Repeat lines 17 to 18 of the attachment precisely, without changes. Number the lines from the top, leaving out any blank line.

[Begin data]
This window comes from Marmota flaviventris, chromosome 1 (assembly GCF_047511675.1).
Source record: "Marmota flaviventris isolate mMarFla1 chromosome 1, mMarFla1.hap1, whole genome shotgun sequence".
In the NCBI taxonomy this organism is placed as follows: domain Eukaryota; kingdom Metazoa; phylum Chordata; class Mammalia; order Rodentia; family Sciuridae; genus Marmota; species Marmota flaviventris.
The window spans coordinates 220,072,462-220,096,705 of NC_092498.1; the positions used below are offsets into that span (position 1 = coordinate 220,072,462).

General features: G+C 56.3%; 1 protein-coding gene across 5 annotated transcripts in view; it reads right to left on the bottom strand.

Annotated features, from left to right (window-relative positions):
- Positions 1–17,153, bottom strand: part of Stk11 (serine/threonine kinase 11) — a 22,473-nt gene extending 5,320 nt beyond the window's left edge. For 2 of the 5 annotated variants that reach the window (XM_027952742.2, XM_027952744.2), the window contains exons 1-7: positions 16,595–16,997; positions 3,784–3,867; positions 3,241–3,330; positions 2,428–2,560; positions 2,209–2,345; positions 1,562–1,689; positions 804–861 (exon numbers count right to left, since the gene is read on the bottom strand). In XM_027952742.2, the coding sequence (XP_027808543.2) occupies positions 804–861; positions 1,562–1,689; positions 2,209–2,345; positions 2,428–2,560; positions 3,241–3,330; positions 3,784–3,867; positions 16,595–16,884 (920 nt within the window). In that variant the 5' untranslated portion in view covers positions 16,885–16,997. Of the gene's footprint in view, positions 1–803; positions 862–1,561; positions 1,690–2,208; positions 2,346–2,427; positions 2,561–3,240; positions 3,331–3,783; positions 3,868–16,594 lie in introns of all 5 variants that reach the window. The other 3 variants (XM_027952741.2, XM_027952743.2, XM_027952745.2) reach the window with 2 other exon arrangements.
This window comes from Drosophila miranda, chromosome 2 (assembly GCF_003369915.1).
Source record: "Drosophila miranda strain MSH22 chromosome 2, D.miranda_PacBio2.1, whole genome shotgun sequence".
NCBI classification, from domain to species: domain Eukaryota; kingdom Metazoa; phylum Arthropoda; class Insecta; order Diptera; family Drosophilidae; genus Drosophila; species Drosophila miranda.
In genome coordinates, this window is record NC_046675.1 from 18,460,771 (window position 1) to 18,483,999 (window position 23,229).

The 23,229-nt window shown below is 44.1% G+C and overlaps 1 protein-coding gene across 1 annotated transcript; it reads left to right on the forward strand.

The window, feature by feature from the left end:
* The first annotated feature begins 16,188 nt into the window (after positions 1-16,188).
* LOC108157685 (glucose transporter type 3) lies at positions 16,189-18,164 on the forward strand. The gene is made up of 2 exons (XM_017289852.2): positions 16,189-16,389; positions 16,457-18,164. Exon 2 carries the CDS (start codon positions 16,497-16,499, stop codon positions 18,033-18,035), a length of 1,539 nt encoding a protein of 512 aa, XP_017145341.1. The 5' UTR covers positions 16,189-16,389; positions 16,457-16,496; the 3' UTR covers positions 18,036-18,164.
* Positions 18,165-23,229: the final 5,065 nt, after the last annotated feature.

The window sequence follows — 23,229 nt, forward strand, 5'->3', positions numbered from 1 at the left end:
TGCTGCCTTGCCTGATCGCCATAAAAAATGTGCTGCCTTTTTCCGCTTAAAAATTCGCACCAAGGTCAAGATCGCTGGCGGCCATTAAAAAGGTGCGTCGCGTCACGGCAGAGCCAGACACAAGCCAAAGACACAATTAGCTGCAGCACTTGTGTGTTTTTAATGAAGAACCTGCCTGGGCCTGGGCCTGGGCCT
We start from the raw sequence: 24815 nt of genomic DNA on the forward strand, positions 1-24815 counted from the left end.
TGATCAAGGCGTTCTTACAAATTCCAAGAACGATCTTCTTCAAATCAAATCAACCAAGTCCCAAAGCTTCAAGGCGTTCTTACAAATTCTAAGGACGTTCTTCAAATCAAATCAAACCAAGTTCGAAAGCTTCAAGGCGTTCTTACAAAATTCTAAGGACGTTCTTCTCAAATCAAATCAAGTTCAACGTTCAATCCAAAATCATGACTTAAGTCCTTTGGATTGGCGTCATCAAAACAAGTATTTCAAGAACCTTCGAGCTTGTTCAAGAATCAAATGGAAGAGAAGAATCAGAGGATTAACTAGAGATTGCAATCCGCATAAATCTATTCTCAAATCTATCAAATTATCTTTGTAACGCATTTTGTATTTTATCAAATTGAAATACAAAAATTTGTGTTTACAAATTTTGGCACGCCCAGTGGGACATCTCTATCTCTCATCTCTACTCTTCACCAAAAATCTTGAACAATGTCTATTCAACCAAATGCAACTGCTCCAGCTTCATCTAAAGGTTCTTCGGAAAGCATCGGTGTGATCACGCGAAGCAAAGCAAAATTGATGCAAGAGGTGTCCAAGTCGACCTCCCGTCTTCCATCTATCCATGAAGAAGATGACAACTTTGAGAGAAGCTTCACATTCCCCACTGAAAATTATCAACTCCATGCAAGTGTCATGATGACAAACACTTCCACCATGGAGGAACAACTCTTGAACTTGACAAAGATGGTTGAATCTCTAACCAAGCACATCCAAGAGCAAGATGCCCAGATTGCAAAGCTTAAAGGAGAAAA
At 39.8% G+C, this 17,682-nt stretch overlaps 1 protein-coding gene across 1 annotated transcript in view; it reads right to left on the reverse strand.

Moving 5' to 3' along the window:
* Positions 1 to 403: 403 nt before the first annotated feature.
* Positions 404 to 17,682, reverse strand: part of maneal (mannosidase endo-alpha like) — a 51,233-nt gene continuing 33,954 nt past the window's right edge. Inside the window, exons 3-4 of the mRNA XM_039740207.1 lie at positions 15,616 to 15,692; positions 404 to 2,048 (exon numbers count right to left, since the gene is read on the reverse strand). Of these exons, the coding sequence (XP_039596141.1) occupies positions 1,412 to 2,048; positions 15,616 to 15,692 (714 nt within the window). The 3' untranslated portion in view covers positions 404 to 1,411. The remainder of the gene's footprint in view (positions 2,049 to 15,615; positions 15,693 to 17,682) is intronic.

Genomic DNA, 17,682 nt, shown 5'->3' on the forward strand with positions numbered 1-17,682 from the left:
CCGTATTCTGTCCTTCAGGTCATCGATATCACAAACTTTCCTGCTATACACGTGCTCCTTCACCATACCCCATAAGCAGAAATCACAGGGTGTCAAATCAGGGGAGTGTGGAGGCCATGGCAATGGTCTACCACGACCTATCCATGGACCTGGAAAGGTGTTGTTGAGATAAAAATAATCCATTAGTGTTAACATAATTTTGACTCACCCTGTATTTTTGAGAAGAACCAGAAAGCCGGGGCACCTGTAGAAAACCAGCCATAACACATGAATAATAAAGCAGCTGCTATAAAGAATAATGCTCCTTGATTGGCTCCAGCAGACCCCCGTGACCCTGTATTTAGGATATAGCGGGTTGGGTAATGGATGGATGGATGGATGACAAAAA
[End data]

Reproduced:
The window sequence follows — 23,229 nt, forward strand, 5'->3', positions numbered from 1 at the left end:
TGCTGCCTTGCCTGATCGCCATAAAAAATGTGCTGCCTTTTTCCGCTTAAAAATTCGCACCAAGGTCAAGATCGCTGGCGGCCATTAAAAAGGTGCGTCGCGTCACGGCAGAGCCAGACACAAGCCAAAGACACAATTAGCTGCAGCACTTGTGTGTTTTTAATGAAGAACCTGCCTGGGCCTGGGCCTGGGCCT